Employees at Cooper University Health Care in Camden received “Hero Pay” bonuses of up to $1,500 on Sept. 28 in recognition of their work during the COVID-19 pandemic, according to an email message obtained by NJBIZ.
The email, signed by Cooper Chairman George Norcross and co-Chief Executive Officers Anthony Mazzarelli and Kevin O’Dowd, was sent to the system’s 8,000 workers on Sept. 24. In it, the three executives note that Cooper treated and discharged more than 1,000 COVID-19 patients from the hospital and another 5,000 in outpatient settings.
Full-time employees received $1,500; part-time and per-diem workers who put in more than 1,000 hours between Jan. 1 and June 30 were paid $1,0oo; other part-time employees and per-diem employees who worked 750 to 999 hours over the same period got $500, and other per-diem workers received $250.
“Unquestionably, the entire Cooper team rose to meet this unprecedented challenge. In addition to treating thousands of COVID-19 patients, Cooper was recognized across the state for how well we provided PPE during the shortage, managed the crisis, and how we showed leadership as the regional coordinating health system for the state’s COVID-19 response in South Jersey,” the email reads. “Your incredible work this year has further enhanced Cooper’s reputation in the community and in the health care circles throughout New Jersey and the United States.”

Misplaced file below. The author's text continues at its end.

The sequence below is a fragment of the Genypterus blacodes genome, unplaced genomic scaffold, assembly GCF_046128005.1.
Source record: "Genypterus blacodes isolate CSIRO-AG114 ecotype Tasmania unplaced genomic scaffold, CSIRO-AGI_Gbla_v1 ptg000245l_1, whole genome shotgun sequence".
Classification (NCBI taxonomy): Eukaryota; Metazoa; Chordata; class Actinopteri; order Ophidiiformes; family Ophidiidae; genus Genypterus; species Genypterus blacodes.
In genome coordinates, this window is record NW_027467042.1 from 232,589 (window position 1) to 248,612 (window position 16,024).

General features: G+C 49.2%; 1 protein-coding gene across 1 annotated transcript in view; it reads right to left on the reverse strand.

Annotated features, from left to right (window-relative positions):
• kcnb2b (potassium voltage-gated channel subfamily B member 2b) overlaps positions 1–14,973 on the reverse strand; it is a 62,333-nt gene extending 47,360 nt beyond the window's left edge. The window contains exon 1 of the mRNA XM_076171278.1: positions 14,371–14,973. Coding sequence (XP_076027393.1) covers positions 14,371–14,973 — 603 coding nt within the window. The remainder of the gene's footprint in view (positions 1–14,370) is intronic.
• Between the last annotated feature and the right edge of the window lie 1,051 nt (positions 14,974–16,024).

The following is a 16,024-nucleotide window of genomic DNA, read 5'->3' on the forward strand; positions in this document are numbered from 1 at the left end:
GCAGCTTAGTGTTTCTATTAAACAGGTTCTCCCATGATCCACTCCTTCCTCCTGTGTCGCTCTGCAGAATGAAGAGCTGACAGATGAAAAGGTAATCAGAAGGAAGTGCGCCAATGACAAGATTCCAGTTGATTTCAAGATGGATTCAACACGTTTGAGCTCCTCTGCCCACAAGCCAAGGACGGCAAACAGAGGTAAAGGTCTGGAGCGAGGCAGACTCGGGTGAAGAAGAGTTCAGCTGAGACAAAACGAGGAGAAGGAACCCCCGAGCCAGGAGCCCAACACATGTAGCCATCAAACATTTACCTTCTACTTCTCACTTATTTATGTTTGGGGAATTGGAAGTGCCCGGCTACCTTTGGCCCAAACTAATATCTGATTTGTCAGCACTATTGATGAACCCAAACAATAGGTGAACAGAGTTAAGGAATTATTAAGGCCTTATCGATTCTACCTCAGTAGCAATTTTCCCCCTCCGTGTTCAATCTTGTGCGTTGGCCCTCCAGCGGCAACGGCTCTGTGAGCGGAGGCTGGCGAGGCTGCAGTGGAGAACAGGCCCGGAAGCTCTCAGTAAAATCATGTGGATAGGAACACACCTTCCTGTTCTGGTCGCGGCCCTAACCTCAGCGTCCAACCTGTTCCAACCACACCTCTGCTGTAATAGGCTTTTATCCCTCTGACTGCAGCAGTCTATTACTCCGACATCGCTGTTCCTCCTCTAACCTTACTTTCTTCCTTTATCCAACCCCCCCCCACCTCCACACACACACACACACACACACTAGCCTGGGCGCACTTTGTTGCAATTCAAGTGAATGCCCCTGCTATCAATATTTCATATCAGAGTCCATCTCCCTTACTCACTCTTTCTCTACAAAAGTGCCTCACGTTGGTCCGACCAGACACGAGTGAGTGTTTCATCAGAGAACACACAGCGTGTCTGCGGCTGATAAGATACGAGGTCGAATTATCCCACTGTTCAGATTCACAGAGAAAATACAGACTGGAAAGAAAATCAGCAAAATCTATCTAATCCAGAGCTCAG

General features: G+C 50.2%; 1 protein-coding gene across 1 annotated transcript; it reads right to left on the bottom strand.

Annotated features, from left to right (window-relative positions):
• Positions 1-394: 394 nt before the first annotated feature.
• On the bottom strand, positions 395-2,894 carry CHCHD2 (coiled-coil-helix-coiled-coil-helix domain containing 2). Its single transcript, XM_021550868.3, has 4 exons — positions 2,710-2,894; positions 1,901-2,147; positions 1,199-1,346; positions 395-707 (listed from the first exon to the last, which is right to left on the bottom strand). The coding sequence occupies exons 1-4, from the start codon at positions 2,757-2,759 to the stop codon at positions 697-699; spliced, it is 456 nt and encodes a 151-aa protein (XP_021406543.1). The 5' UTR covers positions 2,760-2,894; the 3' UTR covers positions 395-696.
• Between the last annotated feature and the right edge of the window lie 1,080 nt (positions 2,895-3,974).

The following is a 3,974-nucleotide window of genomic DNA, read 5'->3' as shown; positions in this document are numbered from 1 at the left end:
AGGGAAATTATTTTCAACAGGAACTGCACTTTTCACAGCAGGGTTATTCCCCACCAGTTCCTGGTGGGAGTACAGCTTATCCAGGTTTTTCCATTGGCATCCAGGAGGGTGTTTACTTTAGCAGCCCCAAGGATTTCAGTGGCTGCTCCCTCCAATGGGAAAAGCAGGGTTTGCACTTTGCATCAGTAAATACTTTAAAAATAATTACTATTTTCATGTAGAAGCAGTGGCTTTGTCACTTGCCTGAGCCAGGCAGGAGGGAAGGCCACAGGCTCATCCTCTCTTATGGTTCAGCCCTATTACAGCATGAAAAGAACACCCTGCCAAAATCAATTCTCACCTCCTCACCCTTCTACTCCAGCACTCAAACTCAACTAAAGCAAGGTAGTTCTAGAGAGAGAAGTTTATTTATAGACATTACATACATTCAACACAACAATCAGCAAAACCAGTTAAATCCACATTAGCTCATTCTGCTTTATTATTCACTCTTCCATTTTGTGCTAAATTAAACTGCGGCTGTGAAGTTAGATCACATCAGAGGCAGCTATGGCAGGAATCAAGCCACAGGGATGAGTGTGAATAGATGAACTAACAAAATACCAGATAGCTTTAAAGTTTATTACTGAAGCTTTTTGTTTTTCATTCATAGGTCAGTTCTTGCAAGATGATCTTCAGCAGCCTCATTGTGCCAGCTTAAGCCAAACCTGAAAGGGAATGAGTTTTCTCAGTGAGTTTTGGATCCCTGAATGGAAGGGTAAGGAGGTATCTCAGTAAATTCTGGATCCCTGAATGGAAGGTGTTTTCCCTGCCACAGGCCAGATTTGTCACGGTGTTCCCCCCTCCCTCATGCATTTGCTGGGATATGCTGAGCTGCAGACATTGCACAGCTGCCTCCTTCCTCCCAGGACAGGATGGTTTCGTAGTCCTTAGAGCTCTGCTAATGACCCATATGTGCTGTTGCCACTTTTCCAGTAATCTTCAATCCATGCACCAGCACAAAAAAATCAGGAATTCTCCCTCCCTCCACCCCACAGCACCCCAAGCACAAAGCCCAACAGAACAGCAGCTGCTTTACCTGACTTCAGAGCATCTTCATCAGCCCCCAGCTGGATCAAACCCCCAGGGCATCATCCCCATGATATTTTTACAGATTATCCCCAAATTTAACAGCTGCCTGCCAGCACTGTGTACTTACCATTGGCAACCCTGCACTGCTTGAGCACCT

Cooper University Health Care, Roberts Pavilion – Camden Campus – COOPER UNIVERSITY HEALTH CARE
According to the email, the decision to make the payments was made given Cooper’s “strong recovery efforts and our current financial position.” A similar process led to the hospital administration’s decision to raise workers’ minimum wage to $15 an hour.
As of Sept. 30, Camden County had recorded 9,962 COVID-19 cases resulting in 559 confirmed fatalities, according to the state’s COVID-19 data website.
Early in September, the Cooper Foundation and the Norcross Foundation announced that the organizations would distribute 16,000 face masks to Camden students from pre-K through high school. The move represented the third phase by the two foundations to make more than 275,000 masks available to the community.
A Cooper spokesperson did not respond to an inquiry about the email.